An old school site will get new life when it becomes the home of a program to train Detroit students to care for and ride horses.
In the process, these children are expected to develop skills such as perseverance, empathy, and confidence.
That’s thanks to a new partnership between the Detroit school district and Detroit Horse Power, a nonprofit that since 2015 has been teaching these lessons to children around the city.
The partnership means Detroit children will be able to learn to ride and care for horses in the city, on district-owned land that is now vacant but will eventually house a horseback riding center. The nonprofit will pay the district $1 annually for 25 years to lease the 18 acres of property at 2701 Fenkell.
Up until now, students participating in Detroit Horse Power programs have had to be transported to suburban locations to have access to horses. The nonprofit operates summer camps and an after-school program. Generous hosts have donated the use of their space and horses.
The partnership, Superintendent Nikolai Vitti said during a recent meeting, is an opportunity to bring the program to the city and eventually could lead to a career academy in veterinary studies in the district.
Detroit Horse Power was founded by David Silver, a former Detroit elementary school teacher who saw the social and emotional benefits students could get from learning to ride and care for horses. In addition to perseverance, empathy and confidence, Silver said, students also learn about responsible risk-taking and self-control.
Silver said the program introduces children to new opportunities. Students of color aren’t well represented in the equestrian community, he said.
The program, he said, is “breaking down those barriers of privilege so kids growing up in Detroit have as much access as kids in the suburbs.”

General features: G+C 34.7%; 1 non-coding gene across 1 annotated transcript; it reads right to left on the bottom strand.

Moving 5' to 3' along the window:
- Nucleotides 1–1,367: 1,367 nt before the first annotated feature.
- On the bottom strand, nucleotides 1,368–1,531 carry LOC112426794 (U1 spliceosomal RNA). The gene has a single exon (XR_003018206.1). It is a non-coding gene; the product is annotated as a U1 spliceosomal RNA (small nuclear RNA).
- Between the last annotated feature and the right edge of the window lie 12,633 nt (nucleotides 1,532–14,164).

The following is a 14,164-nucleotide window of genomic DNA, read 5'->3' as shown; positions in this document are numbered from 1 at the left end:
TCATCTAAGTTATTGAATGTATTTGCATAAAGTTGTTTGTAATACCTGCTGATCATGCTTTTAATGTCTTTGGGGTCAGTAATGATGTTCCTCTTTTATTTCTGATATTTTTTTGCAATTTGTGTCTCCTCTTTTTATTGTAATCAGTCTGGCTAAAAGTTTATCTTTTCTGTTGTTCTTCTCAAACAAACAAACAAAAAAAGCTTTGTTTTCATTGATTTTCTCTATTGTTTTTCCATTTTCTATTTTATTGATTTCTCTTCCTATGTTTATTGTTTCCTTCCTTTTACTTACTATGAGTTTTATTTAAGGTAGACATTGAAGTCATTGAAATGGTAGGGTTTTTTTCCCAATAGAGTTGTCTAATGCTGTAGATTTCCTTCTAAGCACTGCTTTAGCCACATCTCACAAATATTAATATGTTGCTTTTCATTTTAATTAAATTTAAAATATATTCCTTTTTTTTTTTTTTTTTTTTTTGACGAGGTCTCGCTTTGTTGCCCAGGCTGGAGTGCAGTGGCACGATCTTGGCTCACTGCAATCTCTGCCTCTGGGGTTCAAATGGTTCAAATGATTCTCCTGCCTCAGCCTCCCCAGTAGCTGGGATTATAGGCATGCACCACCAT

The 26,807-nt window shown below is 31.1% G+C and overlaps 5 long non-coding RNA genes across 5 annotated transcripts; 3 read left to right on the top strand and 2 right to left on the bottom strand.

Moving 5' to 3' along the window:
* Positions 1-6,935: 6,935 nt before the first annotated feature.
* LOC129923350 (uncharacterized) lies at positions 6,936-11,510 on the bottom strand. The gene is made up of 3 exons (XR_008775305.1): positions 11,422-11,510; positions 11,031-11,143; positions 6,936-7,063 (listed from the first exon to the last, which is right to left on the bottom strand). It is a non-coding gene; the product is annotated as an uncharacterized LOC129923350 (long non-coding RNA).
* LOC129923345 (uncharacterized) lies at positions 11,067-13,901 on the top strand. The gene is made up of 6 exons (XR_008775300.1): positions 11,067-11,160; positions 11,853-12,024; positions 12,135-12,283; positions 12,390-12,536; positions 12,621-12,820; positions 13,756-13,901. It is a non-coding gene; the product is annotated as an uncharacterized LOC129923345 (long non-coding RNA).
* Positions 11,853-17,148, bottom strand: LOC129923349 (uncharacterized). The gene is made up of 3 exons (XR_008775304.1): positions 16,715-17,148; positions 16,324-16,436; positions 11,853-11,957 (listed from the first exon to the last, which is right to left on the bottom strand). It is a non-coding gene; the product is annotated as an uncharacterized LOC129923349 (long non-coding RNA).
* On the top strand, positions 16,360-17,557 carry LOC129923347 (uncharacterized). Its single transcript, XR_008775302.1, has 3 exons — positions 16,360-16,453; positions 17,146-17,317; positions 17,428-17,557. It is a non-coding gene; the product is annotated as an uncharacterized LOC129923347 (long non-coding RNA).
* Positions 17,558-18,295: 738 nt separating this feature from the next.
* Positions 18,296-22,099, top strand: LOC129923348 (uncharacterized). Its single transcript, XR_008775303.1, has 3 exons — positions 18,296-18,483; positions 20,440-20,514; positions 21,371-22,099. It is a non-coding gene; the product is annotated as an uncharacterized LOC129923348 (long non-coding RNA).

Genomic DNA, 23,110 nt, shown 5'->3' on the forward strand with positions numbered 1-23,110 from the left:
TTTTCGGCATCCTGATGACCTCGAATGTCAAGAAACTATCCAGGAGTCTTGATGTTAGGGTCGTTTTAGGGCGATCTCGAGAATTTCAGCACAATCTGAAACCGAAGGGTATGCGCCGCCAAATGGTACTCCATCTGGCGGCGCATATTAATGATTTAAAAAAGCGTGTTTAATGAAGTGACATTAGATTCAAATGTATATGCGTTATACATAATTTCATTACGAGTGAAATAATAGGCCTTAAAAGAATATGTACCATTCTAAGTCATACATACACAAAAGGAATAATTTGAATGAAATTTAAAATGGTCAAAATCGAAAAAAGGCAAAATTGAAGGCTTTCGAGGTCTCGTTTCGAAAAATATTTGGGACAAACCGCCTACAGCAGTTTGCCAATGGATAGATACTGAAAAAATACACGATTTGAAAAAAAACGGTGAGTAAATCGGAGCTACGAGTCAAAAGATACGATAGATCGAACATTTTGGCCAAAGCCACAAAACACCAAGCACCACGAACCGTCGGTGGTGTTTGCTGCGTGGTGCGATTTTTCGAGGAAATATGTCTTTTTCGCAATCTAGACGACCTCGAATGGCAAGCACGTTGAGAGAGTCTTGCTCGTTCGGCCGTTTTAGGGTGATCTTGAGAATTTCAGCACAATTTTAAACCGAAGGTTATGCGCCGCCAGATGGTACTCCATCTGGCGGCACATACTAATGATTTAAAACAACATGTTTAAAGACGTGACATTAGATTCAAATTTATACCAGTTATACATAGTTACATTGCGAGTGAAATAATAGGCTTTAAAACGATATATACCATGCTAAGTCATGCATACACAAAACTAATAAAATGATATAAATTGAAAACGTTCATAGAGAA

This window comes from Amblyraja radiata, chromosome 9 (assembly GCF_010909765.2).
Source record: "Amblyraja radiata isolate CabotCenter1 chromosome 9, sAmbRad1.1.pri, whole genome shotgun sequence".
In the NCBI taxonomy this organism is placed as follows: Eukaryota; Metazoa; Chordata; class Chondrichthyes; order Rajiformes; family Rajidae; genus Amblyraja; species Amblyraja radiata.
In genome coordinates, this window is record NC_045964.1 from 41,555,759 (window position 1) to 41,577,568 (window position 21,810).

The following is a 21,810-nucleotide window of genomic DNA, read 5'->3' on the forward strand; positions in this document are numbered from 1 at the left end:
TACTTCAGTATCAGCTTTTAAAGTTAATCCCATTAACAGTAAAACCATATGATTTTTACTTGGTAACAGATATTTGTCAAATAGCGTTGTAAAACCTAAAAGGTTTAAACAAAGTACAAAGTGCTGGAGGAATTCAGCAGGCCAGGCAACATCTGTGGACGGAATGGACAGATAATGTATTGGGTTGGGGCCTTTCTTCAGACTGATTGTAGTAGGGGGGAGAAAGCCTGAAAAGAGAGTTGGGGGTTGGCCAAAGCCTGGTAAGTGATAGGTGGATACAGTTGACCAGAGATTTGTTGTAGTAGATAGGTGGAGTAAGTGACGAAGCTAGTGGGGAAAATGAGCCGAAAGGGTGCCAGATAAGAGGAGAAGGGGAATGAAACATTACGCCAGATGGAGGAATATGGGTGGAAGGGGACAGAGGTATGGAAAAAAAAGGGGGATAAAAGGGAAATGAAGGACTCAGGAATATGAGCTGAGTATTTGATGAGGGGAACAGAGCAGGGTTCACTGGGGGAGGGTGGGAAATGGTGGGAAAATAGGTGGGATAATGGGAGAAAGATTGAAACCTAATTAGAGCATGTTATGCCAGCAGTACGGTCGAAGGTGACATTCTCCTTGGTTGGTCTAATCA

The programs, which are free, have served 348 Detroit children since 2015. Data included as part of a recent school board agenda show that 63% of the children saw an increase in self-control, 53% saw an increase in responsible risk-taking, and 51% saw an increase in empathy.
The district sees the benefits extending even further.
The five traits the program fosters, district officials noted in the agenda materials, are expected “to show measurable improvements in their participants’ academic performance, school attendance, and behavior at school.”
The Detroit school board approved the partnership during its October meeting. The nonprofit must meet multiple timeline goals over the next 36 months, including completing the necessary sitework within nine months of the effective date of the agreement, and securing half of fundraising commitments within 18 months. The grand opening would be 36 months from the effective date.
The exact amount needed for the effort is unknown, Silver said. A facility would need to be built to house the horses. Donations can be made here.
As part of Detroit Horse Power, students learn how to care for the horses and ride them. They also hear from guest speakers, such as veterinarians and rodeo professionals.
Having the program in the city is important, Silver said.
“Creating a space that our students own, that’s reflective of them, that they feel at home in, is really key to their professional growth and development.”